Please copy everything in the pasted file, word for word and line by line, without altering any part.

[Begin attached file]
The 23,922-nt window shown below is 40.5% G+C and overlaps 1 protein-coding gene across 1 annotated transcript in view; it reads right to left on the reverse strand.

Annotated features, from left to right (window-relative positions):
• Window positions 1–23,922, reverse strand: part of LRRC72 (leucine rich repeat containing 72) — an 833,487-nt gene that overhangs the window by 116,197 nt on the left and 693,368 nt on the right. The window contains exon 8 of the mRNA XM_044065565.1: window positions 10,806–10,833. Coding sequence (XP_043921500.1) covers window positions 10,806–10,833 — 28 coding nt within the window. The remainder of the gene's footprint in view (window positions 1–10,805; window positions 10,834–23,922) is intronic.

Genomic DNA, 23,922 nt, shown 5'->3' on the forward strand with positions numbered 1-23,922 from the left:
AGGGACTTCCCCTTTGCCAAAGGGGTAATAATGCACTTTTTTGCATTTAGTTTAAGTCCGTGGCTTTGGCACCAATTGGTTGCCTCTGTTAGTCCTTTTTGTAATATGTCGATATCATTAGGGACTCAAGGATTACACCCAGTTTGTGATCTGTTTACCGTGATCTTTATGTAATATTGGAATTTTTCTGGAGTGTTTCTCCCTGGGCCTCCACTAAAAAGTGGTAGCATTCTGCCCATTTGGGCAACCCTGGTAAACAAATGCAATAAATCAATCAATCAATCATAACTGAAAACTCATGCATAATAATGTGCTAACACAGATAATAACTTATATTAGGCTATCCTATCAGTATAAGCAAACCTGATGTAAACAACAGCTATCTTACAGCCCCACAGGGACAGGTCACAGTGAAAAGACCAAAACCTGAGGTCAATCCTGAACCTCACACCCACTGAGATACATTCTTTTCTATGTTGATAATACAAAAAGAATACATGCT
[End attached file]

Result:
The 23,922-nt window shown below is 40.5% G+C and overlaps 1 protein-coding gene across 1 annotated transcript in view; it reads right to left on the reverse strand.

Annotated features, from left to right (window-relative positions):
• Window positions 1–23,922, reverse strand: part of LRRC72 (leucine rich repeat containing 72) — an 833,487-nt gene that overhangs the window by 116,197 nt on the left and 693,368 nt on the right. The window contains exon 8 of the mRNA XM_044065565.1: window positions 10,806–10,833. Coding sequence (XP_043921500.1) covers window positions 10,806–10,833 — 28 coding nt within the window. The remainder of the gene's footprint in view (window positions 1–10,805; window positions 10,834–23,922) is intronic.

Genomic DNA, 23,922 nt, shown 5'->3' on the forward strand with positions numbered 1-23,922 from the left:
AGGGACTTCCCCTTTGCCAAAGGGGTAATAATGCACTTTTTTGCATTTAGTTTAAGTCCGTGGCTTTGGCACCAATTGGTTGCCTCTGTTAGTCCTTTTTGTAATATGTCGATATCATTAGGGACTCAAGGATTACACCCAGTTTGTGATCTGTTTACCGTGATCTTTATGTAATATTGGAATTTTTCTGGAGTGTTTCTCCCTGGGCCTCCACTAAAAAGTGGTAGCATTCTGCCCATTTGGGCAACCCTGGTAAACAAATGCAATAAATCAATCAATCAATCATAACTGAAAACTCATGCATAATAATGTGCTAACACAGATAATAACTTATATTAGGCTATCCTATCAGTATAAGCAAACCTGATGTAAACAACAGCTATCTTACAGCCCCACAGGGACAGGTCACAGTGAAAAGACCAAAACCTGAGGTCAATCCTGAACCTCACACCCACTGAGATACATTCTTTTCTATGTTGATAATACAAAAAGAATACATGCT